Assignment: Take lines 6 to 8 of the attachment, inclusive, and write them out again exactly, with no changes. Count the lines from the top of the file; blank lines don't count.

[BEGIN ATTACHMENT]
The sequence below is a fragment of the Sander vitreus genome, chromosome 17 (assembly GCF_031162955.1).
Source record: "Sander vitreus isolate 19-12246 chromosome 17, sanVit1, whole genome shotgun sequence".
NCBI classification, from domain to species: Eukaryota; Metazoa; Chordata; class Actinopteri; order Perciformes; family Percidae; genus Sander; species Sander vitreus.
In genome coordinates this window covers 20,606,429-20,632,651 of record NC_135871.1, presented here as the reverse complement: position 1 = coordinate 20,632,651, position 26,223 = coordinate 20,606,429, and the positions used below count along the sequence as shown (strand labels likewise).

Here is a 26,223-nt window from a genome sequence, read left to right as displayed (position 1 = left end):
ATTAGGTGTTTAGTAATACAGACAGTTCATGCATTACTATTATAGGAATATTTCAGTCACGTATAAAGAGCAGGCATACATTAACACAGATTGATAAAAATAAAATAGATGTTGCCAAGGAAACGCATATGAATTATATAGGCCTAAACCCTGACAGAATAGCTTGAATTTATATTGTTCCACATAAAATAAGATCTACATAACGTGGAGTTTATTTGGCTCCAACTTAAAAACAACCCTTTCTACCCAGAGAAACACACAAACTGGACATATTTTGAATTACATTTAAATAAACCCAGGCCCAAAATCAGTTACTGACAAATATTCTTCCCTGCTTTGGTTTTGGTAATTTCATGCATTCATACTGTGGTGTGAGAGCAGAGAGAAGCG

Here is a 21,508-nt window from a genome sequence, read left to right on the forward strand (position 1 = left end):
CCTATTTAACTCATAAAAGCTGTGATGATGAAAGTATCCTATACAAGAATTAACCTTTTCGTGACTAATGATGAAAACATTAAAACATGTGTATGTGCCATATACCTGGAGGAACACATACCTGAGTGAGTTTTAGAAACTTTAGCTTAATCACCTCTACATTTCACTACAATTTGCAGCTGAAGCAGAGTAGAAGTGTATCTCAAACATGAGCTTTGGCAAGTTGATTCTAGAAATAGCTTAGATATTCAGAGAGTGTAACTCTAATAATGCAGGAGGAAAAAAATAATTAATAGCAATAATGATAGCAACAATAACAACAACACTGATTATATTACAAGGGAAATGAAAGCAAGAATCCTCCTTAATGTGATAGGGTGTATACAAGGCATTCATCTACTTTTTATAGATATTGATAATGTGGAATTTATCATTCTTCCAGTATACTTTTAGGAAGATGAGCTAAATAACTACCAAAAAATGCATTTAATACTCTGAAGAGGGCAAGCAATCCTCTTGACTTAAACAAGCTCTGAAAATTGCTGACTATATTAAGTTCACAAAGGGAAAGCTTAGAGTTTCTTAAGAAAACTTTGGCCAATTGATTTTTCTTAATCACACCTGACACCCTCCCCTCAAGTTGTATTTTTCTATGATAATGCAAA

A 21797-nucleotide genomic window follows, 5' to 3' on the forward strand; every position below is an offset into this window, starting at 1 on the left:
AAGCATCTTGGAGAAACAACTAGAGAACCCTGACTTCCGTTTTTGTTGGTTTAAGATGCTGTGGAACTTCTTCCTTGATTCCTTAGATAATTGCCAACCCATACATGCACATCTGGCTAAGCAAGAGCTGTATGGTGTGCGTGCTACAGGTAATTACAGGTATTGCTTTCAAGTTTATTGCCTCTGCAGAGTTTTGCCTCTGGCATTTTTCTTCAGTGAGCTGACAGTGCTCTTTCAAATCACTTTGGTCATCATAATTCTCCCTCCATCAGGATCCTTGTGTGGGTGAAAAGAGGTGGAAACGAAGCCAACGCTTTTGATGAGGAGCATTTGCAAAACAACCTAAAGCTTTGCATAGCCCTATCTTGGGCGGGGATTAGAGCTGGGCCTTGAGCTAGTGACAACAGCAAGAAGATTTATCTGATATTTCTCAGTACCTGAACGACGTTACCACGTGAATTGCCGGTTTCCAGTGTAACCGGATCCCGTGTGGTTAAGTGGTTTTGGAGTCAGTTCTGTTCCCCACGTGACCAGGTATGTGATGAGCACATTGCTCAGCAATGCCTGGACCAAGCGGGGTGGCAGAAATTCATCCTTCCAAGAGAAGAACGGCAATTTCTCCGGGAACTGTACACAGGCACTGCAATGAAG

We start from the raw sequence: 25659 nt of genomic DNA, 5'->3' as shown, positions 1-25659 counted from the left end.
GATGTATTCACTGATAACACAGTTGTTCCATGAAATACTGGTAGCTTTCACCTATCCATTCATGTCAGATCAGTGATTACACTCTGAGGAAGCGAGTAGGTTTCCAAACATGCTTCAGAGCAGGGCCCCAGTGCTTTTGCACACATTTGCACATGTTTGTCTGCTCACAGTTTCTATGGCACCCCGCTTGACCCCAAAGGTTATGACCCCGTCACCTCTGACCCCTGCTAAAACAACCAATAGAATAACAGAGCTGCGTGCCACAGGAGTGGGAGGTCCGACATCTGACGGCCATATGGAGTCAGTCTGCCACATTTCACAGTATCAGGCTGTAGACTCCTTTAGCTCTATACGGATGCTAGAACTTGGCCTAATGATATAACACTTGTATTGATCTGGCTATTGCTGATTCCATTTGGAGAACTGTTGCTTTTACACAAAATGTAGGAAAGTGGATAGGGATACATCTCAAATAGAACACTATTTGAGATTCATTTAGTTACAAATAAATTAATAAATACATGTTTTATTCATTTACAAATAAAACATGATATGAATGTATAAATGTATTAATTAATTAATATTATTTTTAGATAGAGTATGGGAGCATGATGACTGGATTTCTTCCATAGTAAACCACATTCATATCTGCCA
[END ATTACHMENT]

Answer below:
ATTAGGTGTTTAGTAATACAGACAGTTCATGCATTACTATTATAGGAATATTTCAGTCACGTATAAAGAGCAGGCATACATTAACACAGATTGATAAAAATAAAATAGATGTTGCCAAGGAAACGCATATGAATTATATAGGCCTAAACCCTGACAGAATAGCTTGAATTTATATTGTTCCACATAAAATAAGATCTACATAACGTGGAGTTTATTTGGCTCCAACTTAAAAACAACCCTTTCTACCCAGAGAAACACACAAACTGGACATATTTTGAATTACATTTAAATAAACCCAGGCCCAAAATCAGTTACTGACAAATATTCTTCCCTGCTTTGGTTTTGGTAATTTCATGCATTCATACTGTGGTGTGAGAGCAGAGAGAAGCG

Here is a 21,508-nt window from a genome sequence, read left to right on the forward strand (position 1 = left end):
CCTATTTAACTCATAAAAGCTGTGATGATGAAAGTATCCTATACAAGAATTAACCTTTTCGTGACTAATGATGAAAACATTAAAACATGTGTATGTGCCATATACCTGGAGGAACACATACCTGAGTGAGTTTTAGAAACTTTAGCTTAATCACCTCTACATTTCACTACAATTTGCAGCTGAAGCAGAGTAGAAGTGTATCTCAAACATGAGCTTTGGCAAGTTGATTCTAGAAATAGCTTAGATATTCAGAGAGTGTAACTCTAATAATGCAGGAGGAAAAAAATAATTAATAGCAATAATGATAGCAACAATAACAACAACACTGATTATATTACAAGGGAAATGAAAGCAAGAATCCTCCTTAATGTGATAGGGTGTATACAAGGCATTCATCTACTTTTTATAGATATTGATAATGTGGAATTTATCATTCTTCCAGTATACTTTTAGGAAGATGAGCTAAATAACTACCAAAAAATGCATTTAATACTCTGAAGAGGGCAAGCAATCCTCTTGACTTAAACAAGCTCTGAAAATTGCTGACTATATTAAGTTCACAAAGGGAAAGCTTAGAGTTTCTTAAGAAAACTTTGGCCAATTGATTTTTCTTAATCACACCTGACACCCTCCCCTCAAGTTGTATTTTTCTATGATAATGCAAA